From “Life of Anthony L. Day”, by Elizabeth S. Day is an account of the Dunker Pond Road. When writing the history of her father, Elizabeth visited the homestead, and along the route took photographs to preserve its history. These pictures ware part of the Strait and Walther Photo Collections taken about 1910-1915.
Elizabeth wrote, “The highway from Stockholm ran through the middle of the low grounds and right across, or through a perpetual pool of water, which father and mother, after reading Pilgrim’s Progress, had named ‘the Slough of Despond’. “Tons of logs and stones and other material had been dumped into this pool to make a causeway over which teams could pass, but additional material was always needed to make the road safe. Occasionally one of our cows became mired in the pool beside the road and could be extricated only with the greatest difficulty. Once father sought to measure the depth of the pool. Three iron rods, each twelve feet long, were let down by the side of the road and screwed together as they were lowered. The extended rod, thus made was thirty- six feet long, failed to touch bottom! Through father’s influence, the county afterward placed a substantial bridge over the ‘Slough of Despond’.
Continuing easterly on the road, one would come to Dunker Pond. Elizabeth wrote, “Thinking to reclaim more of this fertile land, father spent about fifteen hundred dollars in blasting out the rocks which formed a natural dam at the outlet of Dunker Pond. Because of this work, done at the suggestion and under the superintendence of Edgar, the surface of the pond was lowered about three feet and the draining of the valley rendered more complete”.
As one continued across the low ground toward Paradise, “the road came to the foot of the large hill on the eastern side of the valley, and then climbed abruptly up to the farmhouse, which stood about a hundred feet higher than the valley below. This long hill had always taxed the strength of horses, and drivers were obligated to halt their teams for rest two or three times on each upward journey. Another appropriate name was borrowed from Pilgrim’s Progress and this long, tedious pull from the low grounds became the ‘Hill of Difficulty’.
My dad worked as a tour guide in Rockefeller Center while he was a pre-med student at Columbia University. He knew John D. Rockefeller, Jr. who would ask him about his studies. As a child he would stand me before the tablet in Rockefeller Center and read to me the credo he believed in from a man he knew.
“I believe that love is the greatest thing in the world; that it alone can overcome hate; that right can and will triumph over might.”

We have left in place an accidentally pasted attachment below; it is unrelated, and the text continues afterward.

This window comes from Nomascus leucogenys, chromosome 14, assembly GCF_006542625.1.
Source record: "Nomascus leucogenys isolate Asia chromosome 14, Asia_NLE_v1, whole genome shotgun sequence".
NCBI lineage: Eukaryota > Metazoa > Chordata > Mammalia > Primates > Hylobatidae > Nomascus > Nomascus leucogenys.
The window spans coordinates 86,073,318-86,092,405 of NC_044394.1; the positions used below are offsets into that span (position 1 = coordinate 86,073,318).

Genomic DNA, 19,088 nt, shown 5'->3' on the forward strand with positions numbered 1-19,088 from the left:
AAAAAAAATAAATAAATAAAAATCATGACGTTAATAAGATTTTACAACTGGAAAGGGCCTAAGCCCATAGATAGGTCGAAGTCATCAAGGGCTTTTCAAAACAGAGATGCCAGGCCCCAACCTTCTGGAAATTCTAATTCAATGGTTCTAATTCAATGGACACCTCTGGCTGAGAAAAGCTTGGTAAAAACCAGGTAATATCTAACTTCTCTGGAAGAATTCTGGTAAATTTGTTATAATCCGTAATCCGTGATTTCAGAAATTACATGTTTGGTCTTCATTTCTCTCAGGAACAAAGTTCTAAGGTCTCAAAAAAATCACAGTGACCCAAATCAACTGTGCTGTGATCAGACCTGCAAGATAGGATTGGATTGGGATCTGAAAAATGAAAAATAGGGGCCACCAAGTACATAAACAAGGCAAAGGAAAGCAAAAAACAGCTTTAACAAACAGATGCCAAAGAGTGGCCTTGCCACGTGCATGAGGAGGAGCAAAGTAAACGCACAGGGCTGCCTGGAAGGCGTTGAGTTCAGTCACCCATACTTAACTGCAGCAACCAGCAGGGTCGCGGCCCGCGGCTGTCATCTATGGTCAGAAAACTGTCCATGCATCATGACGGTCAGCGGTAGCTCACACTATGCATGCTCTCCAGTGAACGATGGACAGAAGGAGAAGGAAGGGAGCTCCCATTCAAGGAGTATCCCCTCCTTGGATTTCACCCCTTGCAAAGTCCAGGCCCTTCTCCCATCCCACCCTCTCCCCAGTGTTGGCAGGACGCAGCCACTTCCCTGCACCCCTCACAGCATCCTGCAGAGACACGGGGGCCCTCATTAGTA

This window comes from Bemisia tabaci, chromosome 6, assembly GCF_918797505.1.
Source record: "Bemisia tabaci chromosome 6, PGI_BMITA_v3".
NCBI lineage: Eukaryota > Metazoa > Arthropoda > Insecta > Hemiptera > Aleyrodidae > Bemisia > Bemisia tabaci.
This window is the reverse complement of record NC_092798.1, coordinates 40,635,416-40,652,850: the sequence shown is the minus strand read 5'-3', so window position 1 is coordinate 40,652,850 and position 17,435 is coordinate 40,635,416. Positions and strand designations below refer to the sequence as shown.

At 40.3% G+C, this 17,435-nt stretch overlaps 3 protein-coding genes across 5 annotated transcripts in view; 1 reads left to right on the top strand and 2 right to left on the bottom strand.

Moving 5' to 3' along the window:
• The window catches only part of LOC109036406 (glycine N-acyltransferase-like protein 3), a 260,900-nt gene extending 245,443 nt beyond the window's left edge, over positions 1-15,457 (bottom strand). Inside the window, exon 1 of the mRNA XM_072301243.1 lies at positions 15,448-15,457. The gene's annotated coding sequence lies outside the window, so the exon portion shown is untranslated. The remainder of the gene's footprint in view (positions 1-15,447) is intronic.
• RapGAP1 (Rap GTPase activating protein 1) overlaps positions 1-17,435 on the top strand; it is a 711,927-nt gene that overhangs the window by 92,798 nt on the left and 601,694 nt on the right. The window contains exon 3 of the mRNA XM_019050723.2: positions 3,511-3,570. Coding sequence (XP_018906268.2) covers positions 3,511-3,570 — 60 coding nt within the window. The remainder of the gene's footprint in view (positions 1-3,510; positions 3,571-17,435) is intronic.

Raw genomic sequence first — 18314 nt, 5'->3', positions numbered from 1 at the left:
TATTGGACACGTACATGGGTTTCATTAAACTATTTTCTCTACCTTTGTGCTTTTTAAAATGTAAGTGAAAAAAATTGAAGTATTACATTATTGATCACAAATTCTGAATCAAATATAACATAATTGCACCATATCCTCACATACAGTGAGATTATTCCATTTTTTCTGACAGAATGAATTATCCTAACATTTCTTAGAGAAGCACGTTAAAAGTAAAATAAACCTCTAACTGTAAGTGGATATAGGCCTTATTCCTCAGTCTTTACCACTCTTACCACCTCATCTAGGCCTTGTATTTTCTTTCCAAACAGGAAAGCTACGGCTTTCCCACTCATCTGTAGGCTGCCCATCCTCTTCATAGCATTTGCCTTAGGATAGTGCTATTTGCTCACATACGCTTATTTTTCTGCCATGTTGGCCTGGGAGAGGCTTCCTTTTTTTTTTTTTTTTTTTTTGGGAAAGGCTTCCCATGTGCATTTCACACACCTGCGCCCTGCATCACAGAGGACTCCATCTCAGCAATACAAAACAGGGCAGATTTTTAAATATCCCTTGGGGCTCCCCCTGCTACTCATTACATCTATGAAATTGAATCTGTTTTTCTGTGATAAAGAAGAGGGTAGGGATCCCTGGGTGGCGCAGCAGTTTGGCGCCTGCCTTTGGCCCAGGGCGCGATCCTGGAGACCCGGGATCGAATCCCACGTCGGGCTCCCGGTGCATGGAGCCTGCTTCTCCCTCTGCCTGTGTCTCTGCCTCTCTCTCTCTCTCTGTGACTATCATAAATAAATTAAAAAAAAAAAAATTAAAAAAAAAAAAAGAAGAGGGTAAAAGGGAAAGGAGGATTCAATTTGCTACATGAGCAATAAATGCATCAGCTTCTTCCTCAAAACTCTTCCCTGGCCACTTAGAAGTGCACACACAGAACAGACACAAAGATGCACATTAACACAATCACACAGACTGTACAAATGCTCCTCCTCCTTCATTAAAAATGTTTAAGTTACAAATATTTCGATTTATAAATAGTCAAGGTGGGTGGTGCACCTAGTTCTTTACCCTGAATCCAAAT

Life is a series of moments – and as time passes some moments are indelibly seared in our memory. Some moment we can plan for, but the ones that hit us on idle Wednesday are usually the most unexpected and significant.
The last time I saw him at the age of 25, I remember wishing he were young and vibrant like the photographs I had seen of him as a young man.
For all intent and purpose, I was raised by the grandfather I never had. Arthur Dante Louis Zampella was born to Filomna & Erminio Zampella in Jersey City, NJ in 1917. I was raised with an appreciation of a different era. The influences of fashion, music and history were from a different time. Something I would not fully appreciate until I grew older.
Time has a way of making you forget some things, but I can recall that moment 25 years ago as if it were yesterday. Standing beside his lifeless body and knowing that whatever life force that made the man I adored stir… was no longer with me or within him.
I dream sometimes that I see a figure in the distance on the grounds at Idylease. I think it is him as my mind is prone to play tricks on me. As I approach, it is not him… but rather a stranger. A painful reminder that he is no longer with me. He did not leave me willingly.
As I sit at Idylease on this eve of this anniversary. The words he spoke to me two days before he left
are still with me. “One day you will own Idylease and your vision for the property will become true.”
Most people I speak with that have lost a parent often tell you that there is no such thing as closure, or “getting over it”. Closure would mean forgetting the past and moving forward, For me, the loss itself reinforces my compassion, especially when I see others lose a loved one. Even though you may fill that void, you will never touch, or talk again. It becomes a part of who you are – like where you grew up or remembering reading a good book or a seeing a play.
We should always tell those close to us how we feel about them, even if they have heard it from us before. Tell them why you love them, speak with them like it’s the first time – and the last time.
– Richard Zampella
On the 25th Anniversary of the Death of
Arthur Dante Louis Zampella